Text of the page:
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Queens Anniversary Prizes 2015

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Inspiring NRI researcher celebrated in Greenwich Portraits

Frances Hawkes Portraits 750Dr Frances Hawkes, Research Fellow at NRI, is being featured in ‘Greenwich Portraits at Medway’ – the initiative launched by the university’s Alumni department that profiles and celebrates Greenwich University’s most influential and inspiring alumni through a series of striking photographs. Frances’ portrait, taken by photographer Diane Patrice, was unveiled at an event on the evening of 21st November at the university’s Medway campus, where the Vice Chancellor, Professor David Maguire, opened proceedings. “We are really excited to include Frances in our latest installation,” says Sarah Cretch, Head of Alumni and director of the Portraits project, “especially as her portrait highlights the world-changing work being carried out at Medway.”


Chocolate lovers, read this: how climate change affects cocoa pollinators

Chocolate truffles 750The UK is one of the leading countries globally for chocolate consumption per head…but how many of us think about where that chocolate comes from? Chocolate is made from the beans of the cacao or cocoa tree, which only grows in tropical climates and so the crop is particularly vulnerable to climate change.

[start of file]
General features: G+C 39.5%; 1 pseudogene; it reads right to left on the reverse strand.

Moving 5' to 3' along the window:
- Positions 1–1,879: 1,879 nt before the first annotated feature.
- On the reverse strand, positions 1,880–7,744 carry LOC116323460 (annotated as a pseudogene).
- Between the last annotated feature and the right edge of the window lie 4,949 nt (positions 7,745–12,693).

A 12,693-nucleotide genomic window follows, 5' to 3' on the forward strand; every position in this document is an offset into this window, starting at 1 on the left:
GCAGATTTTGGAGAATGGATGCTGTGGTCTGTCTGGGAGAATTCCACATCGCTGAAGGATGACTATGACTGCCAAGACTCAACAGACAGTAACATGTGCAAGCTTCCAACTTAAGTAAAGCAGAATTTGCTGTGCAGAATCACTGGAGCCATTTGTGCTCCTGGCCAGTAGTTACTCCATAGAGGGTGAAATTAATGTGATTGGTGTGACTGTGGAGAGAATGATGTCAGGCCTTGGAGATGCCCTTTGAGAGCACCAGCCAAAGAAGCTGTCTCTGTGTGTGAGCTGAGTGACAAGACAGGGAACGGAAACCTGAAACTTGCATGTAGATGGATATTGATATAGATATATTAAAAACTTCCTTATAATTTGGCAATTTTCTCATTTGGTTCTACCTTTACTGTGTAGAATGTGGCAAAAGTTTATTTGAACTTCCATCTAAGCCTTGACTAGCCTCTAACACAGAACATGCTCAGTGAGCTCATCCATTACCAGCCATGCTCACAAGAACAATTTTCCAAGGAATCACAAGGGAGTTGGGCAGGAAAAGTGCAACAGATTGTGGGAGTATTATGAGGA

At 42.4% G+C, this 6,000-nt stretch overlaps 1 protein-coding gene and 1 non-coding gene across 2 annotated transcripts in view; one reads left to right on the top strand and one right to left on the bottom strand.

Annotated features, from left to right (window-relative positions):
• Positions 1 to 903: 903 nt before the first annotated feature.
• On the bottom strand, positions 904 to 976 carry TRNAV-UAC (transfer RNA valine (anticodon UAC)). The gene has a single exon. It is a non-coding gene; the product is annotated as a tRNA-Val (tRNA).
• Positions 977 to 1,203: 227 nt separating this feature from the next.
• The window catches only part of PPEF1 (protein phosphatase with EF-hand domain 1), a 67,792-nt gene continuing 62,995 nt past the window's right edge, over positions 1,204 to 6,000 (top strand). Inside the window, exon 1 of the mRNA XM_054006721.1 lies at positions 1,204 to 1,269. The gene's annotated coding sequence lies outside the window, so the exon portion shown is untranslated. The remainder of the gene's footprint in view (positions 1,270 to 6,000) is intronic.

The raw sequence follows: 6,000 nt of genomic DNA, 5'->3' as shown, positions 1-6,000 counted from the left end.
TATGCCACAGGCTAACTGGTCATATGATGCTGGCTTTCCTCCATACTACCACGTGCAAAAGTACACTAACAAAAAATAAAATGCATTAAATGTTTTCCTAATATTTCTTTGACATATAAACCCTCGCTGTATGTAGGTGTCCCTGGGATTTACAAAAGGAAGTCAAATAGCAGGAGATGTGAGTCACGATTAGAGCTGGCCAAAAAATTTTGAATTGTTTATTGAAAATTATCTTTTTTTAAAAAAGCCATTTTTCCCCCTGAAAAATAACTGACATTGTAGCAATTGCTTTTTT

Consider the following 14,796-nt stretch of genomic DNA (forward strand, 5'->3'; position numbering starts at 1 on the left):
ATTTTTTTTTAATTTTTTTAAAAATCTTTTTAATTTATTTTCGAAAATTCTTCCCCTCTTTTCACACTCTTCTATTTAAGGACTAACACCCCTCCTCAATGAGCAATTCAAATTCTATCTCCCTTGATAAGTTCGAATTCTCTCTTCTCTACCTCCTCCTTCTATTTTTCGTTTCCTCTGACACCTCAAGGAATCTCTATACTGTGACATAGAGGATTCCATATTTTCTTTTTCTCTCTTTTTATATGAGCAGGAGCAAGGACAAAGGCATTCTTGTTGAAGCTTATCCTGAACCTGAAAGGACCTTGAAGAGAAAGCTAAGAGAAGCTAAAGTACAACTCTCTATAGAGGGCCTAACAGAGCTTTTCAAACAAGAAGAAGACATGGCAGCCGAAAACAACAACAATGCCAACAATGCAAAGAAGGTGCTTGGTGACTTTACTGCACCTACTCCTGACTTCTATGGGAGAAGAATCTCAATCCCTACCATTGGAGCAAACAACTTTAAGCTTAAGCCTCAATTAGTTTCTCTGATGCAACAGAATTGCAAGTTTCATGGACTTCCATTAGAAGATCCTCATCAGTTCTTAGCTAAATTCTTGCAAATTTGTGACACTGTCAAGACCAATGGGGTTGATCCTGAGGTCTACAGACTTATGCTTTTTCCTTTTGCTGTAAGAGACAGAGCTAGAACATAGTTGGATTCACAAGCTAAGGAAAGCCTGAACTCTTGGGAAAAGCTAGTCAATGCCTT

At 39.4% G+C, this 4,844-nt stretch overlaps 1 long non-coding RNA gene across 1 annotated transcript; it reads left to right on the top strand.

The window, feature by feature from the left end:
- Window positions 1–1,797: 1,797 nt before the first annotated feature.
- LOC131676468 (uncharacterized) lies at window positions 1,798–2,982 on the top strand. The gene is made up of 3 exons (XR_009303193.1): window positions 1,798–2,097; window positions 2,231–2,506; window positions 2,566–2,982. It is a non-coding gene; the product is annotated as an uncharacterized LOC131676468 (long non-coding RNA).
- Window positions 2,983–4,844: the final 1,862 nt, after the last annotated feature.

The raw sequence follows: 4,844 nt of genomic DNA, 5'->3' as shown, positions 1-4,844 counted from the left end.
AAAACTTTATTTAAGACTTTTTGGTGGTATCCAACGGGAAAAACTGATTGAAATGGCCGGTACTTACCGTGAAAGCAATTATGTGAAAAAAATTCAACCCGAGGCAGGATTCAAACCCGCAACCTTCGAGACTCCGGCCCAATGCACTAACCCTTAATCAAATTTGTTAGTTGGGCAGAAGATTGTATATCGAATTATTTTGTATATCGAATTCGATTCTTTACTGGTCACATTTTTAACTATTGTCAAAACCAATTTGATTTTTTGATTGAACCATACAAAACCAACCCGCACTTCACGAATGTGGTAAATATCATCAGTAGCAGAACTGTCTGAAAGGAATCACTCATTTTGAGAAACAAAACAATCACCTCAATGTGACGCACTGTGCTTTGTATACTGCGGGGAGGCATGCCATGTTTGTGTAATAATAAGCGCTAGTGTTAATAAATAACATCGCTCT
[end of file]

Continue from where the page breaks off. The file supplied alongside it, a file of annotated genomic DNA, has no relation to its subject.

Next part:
NRI student tackling cassava disease wins top biotech sponsorship

Siji Kavil 750Siji Kavil, PhD student at NRI, is serious about cassava brown streak disease (CBSD). That’s because it’s a serious disease affecting cassava, the tropical root that is an important crop for food and nutrition security in many parts of the developing world. CBSD causes cassava roots to rot, displaying unsightly brown streaks and making them unfit for consumption or industrial use. During the past decade, CBSD has affected over 200 million smallholder farmers in east and central Africa, where it causes annual losses of over US $700 million. This is devastating for the farming families who rely on cassava for their daily food and income.


NRI signs cooperation agreement with EMBRAPA, Brazilian Agricultural Research Corporation

Diversity cassava products 750Cassava, a root crop that is hugely important for food security across Africa, is believed to have originated in Brazil where it is known as ‘mandioca’. Over centuries, Brazilians have developed a complex culture and cuisine around its use with many novel foods and processes that are unknown in other countries.